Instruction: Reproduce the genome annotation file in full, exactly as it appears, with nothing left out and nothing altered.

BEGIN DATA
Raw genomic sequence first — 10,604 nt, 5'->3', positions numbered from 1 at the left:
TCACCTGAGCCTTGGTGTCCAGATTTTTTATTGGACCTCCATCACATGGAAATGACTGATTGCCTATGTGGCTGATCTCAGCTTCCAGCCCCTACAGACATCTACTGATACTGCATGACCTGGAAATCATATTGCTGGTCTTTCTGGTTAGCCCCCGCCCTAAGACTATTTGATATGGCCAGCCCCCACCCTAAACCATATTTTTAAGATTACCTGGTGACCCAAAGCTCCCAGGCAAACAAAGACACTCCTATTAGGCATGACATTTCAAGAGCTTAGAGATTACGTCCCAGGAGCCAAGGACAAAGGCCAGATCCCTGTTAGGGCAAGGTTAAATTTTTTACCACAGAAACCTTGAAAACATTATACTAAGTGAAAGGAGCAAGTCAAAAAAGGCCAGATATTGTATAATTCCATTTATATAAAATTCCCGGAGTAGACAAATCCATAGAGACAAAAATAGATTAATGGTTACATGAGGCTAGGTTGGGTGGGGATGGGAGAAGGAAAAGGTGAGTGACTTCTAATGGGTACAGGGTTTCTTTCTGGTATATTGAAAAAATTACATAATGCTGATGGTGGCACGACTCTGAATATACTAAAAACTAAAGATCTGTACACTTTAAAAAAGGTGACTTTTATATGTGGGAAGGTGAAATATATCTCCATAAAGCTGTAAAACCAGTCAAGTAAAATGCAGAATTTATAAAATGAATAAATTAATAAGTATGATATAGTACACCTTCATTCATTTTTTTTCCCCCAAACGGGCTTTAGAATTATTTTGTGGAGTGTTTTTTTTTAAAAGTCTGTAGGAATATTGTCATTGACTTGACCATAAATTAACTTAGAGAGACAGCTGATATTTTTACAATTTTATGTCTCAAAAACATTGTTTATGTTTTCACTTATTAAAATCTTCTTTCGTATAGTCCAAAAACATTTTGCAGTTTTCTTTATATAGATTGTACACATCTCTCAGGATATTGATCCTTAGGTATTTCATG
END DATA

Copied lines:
Raw genomic sequence first — 10,604 nt, 5'->3', positions numbered from 1 at the left:
TCACCTGAGCCTTGGTGTCCAGATTTTTTATTGGACCTCCATCACATGGAAATGACTGATTGCCTATGTGGCTGATCTCAGCTTCCAGCCCCTACAGACATCTACTGATACTGCATGACCTGGAAATCATATTGCTGGTCTTTCTGGTTAGCCCCCGCCCTAAGACTATTTGATATGGCCAGCCCCCACCCTAAACCATATTTTTAAGATTACCTGGTGACCCAAAGCTCCCAGGCAAACAAAGACACTCCTATTAGGCATGACATTTCAAGAGCTTAGAGATTACGTCCCAGGAGCCAAGGACAAAGGCCAGATCCCTGTTAGGGCAAGGTTAAATTTTTTACCACAGAAACCTTGAAAACATTATACTAAGTGAAAGGAGCAAGTCAAAAAAGGCCAGATATTGTATAATTCCATTTATATAAAATTCCCGGAGTAGACAAATCCATAGAGACAAAAATAGATTAATGGTTACATGAGGCTAGGTTGGGTGGGGATGGGAGAAGGAAAAGGTGAGTGACTTCTAATGGGTACAGGGTTTCTTTCTGGTATATTGAAAAAATTACATAATGCTGATGGTGGCACGACTCTGAATATACTAAAAACTAAAGATCTGTACACTTTAAAAAAGGTGACTTTTATATGTGGGAAGGTGAAATATATCTCCATAAAGCTGTAAAACCAGTCAAGTAAAATGCAGAATTTATAAAATGAATAAATTAATAAGTATGATATAGTACACCTTCATTCATTTTTTTTCCCCCAAACGGGCTTTAGAATTATTTTGTGGAGTGTTTTTTTTTAAAAGTCTGTAGGAATATTGTCATTGACTTGACCATAAATTAACTTAGAGAGACAGCTGATATTTTTACAATTTTATGTCTCAAAAACATTGTTTATGTTTTCACTTATTAAAATCTTCTTTCGTATAGTCCAAAAACATTTTGCAGTTTTCTTTATATAGATTGTACACATCTCTCAGGATATTGATCCTTAGGTATTTCATG